**Kronecker Delta and Levi-Civita Symbols**It is handy to use the symbols

Kronecker delta: [tex]\delta_{ij}[/tex] which is 1 if i=j and 0 otherwise.

The Kronecker delta is symmetric

[tex]\delta_{ij}=\delta_{ji}[/tex]

and corresponds to the matrix elements of the Identity matrix (diag{1,1}).

So [tex]\delta_{ij}A_i[/tex] is equal to [tex]A_i[/tex] when i=j and 0 otherwise. So

[tex]\delta_{ij}A_i=A_j[/tex]

(A common mistake is to say [tex]\delta_{ii}=1[/tex] but this is wrong. Why?

[tex]\delta_{ii}=\sum_{i=1}^3 1=3[/tex])

Levi-Civita symbol [tex]\varepsilon_{ijk}[/tex] which is 1 if ijk=123 or 312 or 231 and -1 if ijk=132 or 213 or 321 and 0 otherwise. (Sorry for writing this out so horribly).

The Levi-Civita symbol is antisymmetric:

[tex]\varepsilon_{ijk}=\varepsilon_{kij}=\varepsilon_{jki}=-\varepsilon_{ikj}=-\varepsilon_{jik}=-\varepsilon_{kij}[/tex]

The Levi-Civita symbol is related to the Kronecker Delta:

[tex]\varepsilon_{ijk}\varepsilon_{lmn} = \det \begin{vmatrix} \delta_{il} & \delta_{im}& \delta_{in}\\ \delta_{jl} & \delta_{jm}& \delta_{jn}\\ \delta_{kl} & \delta_{km}& \delta_{kn}\\ \end{vmatrix}[/tex]

although I have not found this expression to be too useful in practice, setting i=l gives a very useful expression:

[tex]\varepsilon_{ijk}\varepsilon_{ilm}=\delta_{jl}\delta_{km}-\delta_{jm}\delta_{kl}[/tex]

(Note the positive delta terms occur between indicies on the left hand side in the same place of the Levi-Civita symbol, and the negative terms between opposite places).

From this you can derive expressions for more summed indicies, such as:

[tex]\varepsilon_{ijk}\varepsilon_{ijl}=\delta_{jj}\delta_{kl}-\delta_{jl}\delta_{kj}=3\delta_{kl}-\delta_{kl}=2\delta_{kl}[/tex]

And

[tex]\varespilon_{ijk}\varepsilon_{ijk}=2\delta{kk}=6[/tex]

The Levi-Civita symbol is useful because of its relation to the cross product:

[tex]\det A =\varepsilon_{ijk} A_{1i} A_{2j} A_{3k} [/tex]

and more importantly:

[tex](\bold{A} \times \bold{B})_i=\varepsilon_{ijk} A_j B_k [/tex]

That pretty much covers everything we're going to need.

**Evaluating Expressions**Let's start with a very easy one:

[tex]\bold{A} \times \bold{A} = 0[/tex]

This is well known, but provides an easy check:

[tex](\bold{A} \times \bold{A})_i=\varepsilon_{ijk}A_jA_k[/tex]

Now [tex]\varepsilon_{ijk}[/tex] is antisymmetric under interchange of j and k, but since [tex]A_j A_k = A_k A_j [/tex] the product [tex]A_j A_k [/tex] is symmetric under interchange of j and k. So the whole expression is zero.

What about the BAC CAB rule?

[tex](\bold A \times (\bold B \times \bold C))_i =\varepsilon_{ijk}A_j(\bold B \times \bold C)_k=\varepsilon_{ijk}A_j\varepsilon_{klm}B_l C_m [/tex]

[tex]=\varepsilon_{kij}\varepsilon_{klm}A_j B_l C_m = (\delta_{il}\delta_{jm}-\delta_{im}\delta_{jl})(A_j B_l C_m)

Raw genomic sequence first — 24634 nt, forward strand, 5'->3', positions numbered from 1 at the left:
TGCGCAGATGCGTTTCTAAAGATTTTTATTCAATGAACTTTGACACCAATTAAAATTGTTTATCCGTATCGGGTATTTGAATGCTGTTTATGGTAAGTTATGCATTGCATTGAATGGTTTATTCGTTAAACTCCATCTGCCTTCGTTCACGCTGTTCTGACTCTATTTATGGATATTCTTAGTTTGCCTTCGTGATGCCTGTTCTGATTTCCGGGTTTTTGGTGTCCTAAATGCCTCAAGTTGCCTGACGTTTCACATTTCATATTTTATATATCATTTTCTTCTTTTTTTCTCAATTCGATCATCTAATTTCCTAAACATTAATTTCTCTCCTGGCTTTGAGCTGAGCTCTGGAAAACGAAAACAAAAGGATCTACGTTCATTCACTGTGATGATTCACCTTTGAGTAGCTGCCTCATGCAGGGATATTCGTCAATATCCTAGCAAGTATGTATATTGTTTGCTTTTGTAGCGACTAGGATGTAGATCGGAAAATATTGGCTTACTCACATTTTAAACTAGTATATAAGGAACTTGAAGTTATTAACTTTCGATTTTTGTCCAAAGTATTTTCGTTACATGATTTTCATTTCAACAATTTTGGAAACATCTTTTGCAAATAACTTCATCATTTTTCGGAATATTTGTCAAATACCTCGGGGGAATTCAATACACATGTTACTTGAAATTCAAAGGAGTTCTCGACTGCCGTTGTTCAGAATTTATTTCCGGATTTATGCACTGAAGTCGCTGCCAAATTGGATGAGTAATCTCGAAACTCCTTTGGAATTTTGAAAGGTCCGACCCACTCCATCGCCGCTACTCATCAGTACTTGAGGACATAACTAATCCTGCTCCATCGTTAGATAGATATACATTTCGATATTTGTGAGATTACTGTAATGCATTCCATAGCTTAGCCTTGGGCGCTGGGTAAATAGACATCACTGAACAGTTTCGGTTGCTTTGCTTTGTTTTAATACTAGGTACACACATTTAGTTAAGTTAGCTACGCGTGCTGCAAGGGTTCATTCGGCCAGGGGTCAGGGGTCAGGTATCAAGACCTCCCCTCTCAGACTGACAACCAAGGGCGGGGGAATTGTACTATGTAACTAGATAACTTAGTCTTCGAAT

[/tex]

[tex]=A_m B_i C_m - A_l B_l C_i = B_i A_m C_m - C_i A_l B_l= B_i (\bold A \cdot \bold C) - C_i(\bold a \cdot \bold B)[/tex]

That is dropping indicies:

[tex]\bold A \times (\bold B \times \bold C) = \bold{B}(\bold{A} \cdot \bold{C}) - \bold{C}(\bold{A} \cdot \bold{B})[/tex]

This may look a tad messy, but it is much quicker than the normal way of doing this - expanding it out component by component.

I will write [tex](\nabla)_i=\frac{d}{dr_i}=\partial_i[/tex]

So let's try a slightly harder one

[tex](\nabla \times (\nabla \times \bold{A}))_i=\varepsilon_{ijk}\partial_j \varepsilon_{klm} \partial_l A_m = \varepsilon_{kij}\varepsilon_{klm}\partial_l\partial_j A_m[/tex]

[tex]=\partial_i\partial_m A_m - \partial_l \partial_l A_i=(\nabla)_i(\nabla \cdot \bold{A}) - \nabla^2 A_i[/tex]

or: [tex]\nabla \times (\nabla \times \bold{A})=\nabla(\nabla \cdot \bold{A}) - \nabla^2 \bold{A}[/tex]

(I have suppressed most of the detail here - once you get the hang of it you should be able to see these steps straight off, but for now, work them through it in detail).

I will do one more example, an identity I doubt you'd find in most books and would have to derive for yourself anyway:

[tex]\nabla \cdot (\bold A \times (\nabla V))=\partial_i (\varepsilon_{ijk} A_j \partial_k V)

= \varepsilon_{ijk} (\partial_i (A_j) \partial_k V + A_j \partial_i \partial_k V)[/tex]

Where the last step follows from the product rule for derivatives. Note that [tex]\partial_i \partial_k V = \partial_k \partial_i V[/tex] (assuming V is a sufficiently nice function - that is it is harmonic. This assumption is ok most of the time.) Consequently

[tex]\varepsilon_{ijk} \partial_i \partial_k V = 0[/tex] (Why?)

So

[tex]\nabla \cdot (\bold A \times (\nabla V)) = (\varepsilon_{kij}\partial_i (A_j)) \partial_k V = (\nabla \times \bold{A}) \cdot \nabla V[/tex]

(Again: work through it)

Finally I would like to point out that this is extremely powerful on non-commuting linear operators (see: Quantum Mechanics - particularly useful in deriving commutators) and is a prelude to the notation that is used in relativity.

Do a few examples, you'll find once you get the hang of it you can derive identities very quickly.